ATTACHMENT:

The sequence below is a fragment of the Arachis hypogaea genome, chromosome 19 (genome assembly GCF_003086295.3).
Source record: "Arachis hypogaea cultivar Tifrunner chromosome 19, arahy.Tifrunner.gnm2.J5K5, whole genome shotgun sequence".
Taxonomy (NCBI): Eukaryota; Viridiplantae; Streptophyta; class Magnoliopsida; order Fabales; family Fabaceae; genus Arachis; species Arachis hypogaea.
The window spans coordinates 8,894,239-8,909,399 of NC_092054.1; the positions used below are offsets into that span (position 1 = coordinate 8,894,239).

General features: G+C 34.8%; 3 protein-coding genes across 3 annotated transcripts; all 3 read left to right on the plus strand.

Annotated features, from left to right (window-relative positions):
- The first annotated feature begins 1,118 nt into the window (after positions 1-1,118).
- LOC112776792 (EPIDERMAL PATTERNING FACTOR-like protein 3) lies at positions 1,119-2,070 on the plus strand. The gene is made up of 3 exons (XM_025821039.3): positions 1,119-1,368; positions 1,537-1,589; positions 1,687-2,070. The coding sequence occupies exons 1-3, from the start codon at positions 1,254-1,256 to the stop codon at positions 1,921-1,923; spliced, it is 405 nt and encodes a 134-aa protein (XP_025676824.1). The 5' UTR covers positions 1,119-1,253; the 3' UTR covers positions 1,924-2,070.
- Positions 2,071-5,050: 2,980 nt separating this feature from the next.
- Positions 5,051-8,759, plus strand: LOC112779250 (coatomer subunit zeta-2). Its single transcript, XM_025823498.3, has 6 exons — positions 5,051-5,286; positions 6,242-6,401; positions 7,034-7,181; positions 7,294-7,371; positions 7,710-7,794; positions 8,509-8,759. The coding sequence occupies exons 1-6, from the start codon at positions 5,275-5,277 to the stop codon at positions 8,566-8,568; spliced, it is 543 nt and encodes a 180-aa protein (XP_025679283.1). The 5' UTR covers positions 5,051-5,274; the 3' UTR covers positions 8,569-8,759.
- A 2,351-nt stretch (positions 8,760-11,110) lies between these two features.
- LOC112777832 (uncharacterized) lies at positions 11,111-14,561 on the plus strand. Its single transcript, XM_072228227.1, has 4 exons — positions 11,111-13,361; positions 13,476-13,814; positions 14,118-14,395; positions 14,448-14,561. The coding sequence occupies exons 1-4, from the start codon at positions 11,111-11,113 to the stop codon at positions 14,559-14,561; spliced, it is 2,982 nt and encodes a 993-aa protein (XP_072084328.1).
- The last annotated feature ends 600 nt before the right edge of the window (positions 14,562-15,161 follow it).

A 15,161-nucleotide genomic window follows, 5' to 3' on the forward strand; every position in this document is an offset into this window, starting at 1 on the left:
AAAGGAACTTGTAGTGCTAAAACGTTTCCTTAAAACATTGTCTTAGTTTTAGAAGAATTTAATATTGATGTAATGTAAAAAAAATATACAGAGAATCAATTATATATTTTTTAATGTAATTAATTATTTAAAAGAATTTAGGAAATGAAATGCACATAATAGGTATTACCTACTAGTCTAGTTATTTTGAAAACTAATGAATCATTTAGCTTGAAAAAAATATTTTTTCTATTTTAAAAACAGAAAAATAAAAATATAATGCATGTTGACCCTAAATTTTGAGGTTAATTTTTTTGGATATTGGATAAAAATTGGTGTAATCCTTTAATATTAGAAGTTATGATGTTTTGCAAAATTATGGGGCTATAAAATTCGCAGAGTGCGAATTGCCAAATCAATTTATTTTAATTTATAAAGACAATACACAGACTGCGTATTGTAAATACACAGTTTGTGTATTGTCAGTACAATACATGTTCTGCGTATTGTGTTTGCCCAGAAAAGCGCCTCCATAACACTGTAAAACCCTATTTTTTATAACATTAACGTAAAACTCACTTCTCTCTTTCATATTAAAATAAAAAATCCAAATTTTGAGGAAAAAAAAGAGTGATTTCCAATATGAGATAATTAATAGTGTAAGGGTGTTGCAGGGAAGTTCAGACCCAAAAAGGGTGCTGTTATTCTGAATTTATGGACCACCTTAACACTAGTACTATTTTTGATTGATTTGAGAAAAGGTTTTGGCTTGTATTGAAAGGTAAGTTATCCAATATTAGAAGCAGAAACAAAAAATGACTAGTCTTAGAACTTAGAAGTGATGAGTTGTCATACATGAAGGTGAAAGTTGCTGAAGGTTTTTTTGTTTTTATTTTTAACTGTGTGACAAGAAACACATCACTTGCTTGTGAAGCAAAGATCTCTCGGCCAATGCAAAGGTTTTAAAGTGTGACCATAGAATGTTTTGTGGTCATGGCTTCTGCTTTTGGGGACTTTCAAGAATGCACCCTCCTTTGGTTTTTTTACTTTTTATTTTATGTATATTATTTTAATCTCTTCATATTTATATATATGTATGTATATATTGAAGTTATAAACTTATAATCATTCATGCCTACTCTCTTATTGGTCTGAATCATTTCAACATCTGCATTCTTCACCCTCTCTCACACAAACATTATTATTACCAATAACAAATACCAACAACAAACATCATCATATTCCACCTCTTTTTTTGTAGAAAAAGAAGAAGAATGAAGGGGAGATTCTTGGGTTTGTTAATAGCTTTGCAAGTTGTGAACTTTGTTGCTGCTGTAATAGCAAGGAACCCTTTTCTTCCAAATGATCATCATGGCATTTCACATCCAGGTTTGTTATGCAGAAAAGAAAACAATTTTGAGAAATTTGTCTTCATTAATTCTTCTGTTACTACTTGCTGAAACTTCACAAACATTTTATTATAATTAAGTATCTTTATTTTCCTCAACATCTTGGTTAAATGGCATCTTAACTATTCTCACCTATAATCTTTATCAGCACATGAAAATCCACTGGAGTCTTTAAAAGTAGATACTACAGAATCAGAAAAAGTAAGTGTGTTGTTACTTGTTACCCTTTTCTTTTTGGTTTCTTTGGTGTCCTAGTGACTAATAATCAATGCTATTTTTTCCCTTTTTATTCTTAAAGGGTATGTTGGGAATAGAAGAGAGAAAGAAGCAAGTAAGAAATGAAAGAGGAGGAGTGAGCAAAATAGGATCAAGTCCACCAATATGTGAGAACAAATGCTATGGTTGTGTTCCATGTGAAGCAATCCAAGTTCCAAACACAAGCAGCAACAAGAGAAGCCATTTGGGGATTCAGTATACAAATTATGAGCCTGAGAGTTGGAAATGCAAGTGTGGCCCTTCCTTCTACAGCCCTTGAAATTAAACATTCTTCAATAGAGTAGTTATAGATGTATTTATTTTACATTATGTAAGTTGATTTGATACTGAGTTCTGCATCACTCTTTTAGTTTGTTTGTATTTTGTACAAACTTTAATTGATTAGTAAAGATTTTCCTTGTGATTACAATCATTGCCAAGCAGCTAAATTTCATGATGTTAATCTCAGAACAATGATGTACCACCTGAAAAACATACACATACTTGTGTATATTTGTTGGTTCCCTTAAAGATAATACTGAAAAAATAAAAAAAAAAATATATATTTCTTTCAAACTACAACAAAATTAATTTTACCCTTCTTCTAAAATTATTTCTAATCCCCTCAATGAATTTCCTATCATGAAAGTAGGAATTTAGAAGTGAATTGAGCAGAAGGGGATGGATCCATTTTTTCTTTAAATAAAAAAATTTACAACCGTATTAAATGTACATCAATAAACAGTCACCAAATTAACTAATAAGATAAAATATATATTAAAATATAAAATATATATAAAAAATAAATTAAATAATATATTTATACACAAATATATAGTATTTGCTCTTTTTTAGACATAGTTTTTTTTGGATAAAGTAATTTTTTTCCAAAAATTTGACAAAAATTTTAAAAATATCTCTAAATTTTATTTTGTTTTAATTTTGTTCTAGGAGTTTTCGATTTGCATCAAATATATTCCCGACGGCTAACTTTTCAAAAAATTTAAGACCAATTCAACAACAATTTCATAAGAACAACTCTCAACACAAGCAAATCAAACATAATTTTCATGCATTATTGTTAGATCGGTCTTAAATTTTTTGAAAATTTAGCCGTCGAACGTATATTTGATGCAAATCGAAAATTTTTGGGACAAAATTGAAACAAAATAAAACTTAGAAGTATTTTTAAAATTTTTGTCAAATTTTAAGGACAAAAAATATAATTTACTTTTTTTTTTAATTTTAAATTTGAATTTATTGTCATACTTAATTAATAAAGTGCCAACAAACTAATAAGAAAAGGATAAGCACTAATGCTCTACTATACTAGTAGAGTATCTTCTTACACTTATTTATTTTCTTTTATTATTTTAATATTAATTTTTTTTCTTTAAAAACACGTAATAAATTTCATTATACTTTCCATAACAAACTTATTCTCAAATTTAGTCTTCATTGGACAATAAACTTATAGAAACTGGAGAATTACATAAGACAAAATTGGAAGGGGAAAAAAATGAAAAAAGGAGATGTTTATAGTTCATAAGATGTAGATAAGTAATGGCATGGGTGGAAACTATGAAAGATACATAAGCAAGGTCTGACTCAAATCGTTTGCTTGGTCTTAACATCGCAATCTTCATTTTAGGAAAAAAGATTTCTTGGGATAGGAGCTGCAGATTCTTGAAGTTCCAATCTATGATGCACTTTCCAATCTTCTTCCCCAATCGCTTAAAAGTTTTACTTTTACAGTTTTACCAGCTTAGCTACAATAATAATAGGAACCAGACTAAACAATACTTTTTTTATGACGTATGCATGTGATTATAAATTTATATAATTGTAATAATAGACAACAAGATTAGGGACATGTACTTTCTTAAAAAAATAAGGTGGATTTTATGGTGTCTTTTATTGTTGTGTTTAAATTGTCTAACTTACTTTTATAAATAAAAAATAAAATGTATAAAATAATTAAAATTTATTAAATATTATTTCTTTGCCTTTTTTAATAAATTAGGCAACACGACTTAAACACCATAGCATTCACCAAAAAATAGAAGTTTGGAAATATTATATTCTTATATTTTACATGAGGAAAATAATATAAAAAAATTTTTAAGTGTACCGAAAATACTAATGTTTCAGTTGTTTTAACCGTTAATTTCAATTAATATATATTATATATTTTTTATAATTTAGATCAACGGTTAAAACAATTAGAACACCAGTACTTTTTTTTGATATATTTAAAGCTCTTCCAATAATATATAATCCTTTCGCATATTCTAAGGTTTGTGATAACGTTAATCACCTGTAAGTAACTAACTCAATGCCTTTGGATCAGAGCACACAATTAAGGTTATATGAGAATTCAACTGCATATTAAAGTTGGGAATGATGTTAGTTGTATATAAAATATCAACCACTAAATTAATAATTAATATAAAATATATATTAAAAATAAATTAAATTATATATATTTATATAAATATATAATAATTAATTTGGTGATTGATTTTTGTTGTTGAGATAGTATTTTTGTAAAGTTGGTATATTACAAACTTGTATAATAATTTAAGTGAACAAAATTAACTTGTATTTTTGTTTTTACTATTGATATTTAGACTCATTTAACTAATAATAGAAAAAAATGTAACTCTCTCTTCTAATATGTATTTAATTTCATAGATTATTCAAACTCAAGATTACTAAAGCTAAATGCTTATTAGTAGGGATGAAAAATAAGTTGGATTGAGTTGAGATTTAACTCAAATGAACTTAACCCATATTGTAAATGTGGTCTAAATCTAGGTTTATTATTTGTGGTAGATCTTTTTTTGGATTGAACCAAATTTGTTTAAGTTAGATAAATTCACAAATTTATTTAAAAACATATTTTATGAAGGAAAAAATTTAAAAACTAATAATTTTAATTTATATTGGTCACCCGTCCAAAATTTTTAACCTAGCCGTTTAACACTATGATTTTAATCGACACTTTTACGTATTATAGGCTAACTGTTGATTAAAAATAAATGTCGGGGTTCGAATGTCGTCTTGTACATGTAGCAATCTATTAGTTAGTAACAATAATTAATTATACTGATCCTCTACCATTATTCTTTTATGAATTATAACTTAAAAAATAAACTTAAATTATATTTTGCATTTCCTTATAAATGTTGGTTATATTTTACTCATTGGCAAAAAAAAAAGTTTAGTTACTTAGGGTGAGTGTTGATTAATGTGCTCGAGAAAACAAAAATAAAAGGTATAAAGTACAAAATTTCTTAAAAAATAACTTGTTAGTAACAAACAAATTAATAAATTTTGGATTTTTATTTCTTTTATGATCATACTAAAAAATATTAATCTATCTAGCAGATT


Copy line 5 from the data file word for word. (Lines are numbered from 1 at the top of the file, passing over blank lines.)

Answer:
General features: G+C 34.8%; 3 protein-coding genes across 3 annotated transcripts; all 3 read left to right on the plus strand.